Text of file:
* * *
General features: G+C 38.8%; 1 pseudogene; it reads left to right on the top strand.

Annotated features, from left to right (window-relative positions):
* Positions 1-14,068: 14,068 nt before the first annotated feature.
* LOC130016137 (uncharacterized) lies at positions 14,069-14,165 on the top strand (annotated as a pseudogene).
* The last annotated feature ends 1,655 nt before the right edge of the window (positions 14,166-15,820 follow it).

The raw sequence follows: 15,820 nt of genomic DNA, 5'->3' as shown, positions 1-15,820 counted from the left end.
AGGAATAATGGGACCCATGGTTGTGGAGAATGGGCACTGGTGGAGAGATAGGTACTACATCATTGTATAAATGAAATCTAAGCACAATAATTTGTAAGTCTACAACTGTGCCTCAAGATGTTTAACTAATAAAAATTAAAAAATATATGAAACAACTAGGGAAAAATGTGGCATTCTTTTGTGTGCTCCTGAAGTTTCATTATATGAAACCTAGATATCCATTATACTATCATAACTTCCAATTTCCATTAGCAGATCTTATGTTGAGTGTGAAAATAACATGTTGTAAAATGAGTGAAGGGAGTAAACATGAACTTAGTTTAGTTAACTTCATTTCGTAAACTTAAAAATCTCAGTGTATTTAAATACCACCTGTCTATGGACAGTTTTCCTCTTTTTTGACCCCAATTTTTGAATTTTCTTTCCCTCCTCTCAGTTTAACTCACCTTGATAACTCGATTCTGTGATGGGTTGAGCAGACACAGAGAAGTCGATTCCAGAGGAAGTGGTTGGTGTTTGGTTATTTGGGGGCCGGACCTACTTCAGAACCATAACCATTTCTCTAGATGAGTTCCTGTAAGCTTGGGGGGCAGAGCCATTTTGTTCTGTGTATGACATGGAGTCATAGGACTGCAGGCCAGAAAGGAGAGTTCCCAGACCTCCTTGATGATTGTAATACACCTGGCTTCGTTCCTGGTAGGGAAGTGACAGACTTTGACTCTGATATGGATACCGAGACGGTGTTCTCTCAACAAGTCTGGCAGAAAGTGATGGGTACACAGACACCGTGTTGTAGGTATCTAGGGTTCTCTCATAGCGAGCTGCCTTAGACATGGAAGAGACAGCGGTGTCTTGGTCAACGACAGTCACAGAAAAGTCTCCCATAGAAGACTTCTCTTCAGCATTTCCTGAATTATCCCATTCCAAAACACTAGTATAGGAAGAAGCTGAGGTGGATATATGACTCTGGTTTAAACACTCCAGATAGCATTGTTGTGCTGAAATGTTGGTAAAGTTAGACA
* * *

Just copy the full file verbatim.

General features: G+C 38.8%; 1 pseudogene; it reads left to right on the top strand.

Annotated features, from left to right (window-relative positions):
* Positions 1-14,068: 14,068 nt before the first annotated feature.
* LOC130016137 (uncharacterized) lies at positions 14,069-14,165 on the top strand (annotated as a pseudogene).
* The last annotated feature ends 1,655 nt before the right edge of the window (positions 14,166-15,820 follow it).

The raw sequence follows: 15,820 nt of genomic DNA, 5'->3' as shown, positions 1-15,820 counted from the left end.
AGGAATAATGGGACCCATGGTTGTGGAGAATGGGCACTGGTGGAGAGATAGGTACTACATCATTGTATAAATGAAATCTAAGCACAATAATTTGTAAGTCTACAACTGTGCCTCAAGATGTTTAACTAATAAAAATTAAAAAATATATGAAACAACTAGGGAAAAATGTGGCATTCTTTTGTGTGCTCCTGAAGTTTCATTATATGAAACCTAGATATCCATTATACTATCATAACTTCCAATTTCCATTAGCAGATCTTATGTTGAGTGTGAAAATAACATGTTGTAAAATGAGTGAAGGGAGTAAACATGAACTTAGTTTAGTTAACTTCATTTCGTAAACTTAAAAATCTCAGTGTATTTAAATACCACCTGTCTATGGACAGTTTTCCTCTTTTTTGACCCCAATTTTTGAATTTTCTTTCCCTCCTCTCAGTTTAACTCACCTTGATAACTCGATTCTGTGATGGGTTGAGCAGACACAGAGAAGTCGATTCCAGAGGAAGTGGTTGGTGTTTGGTTATTTGGGGGCCGGACCTACTTCAGAACCATAACCATTTCTCTAGATGAGTTCCTGTAAGCTTGGGGGGCAGAGCCATTTTGTTCTGTGTATGACATGGAGTCATAGGACTGCAGGCCAGAAAGGAGAGTTCCCAGACCTCCTTGATGATTGTAATACACCTGGCTTCGTTCCTGGTAGGGAAGTGACAGACTTTGACTCTGATATGGATACCGAGACGGTGTTCTCTCAACAAGTCTGGCAGAAAGTGATGGGTACACAGACACCGTGTTGTAGGTATCTAGGGTTCTCTCATAGCGAGCTGCCTTAGACATGGAAGAGACAGCGGTGTCTTGGTCAACGACAGTCACAGAAAAGTCTCCCATAGAAGACTTCTCTTCAGCATTTCCTGAATTATCCCATTCCAAAACACTAGTATAGGAAGAAGCTGAGGTGGATATATGACTCTGGTTTAAACACTCCAGATAGCATTGTTGTGCTGAAATGTTGGTAAAGTTAGACA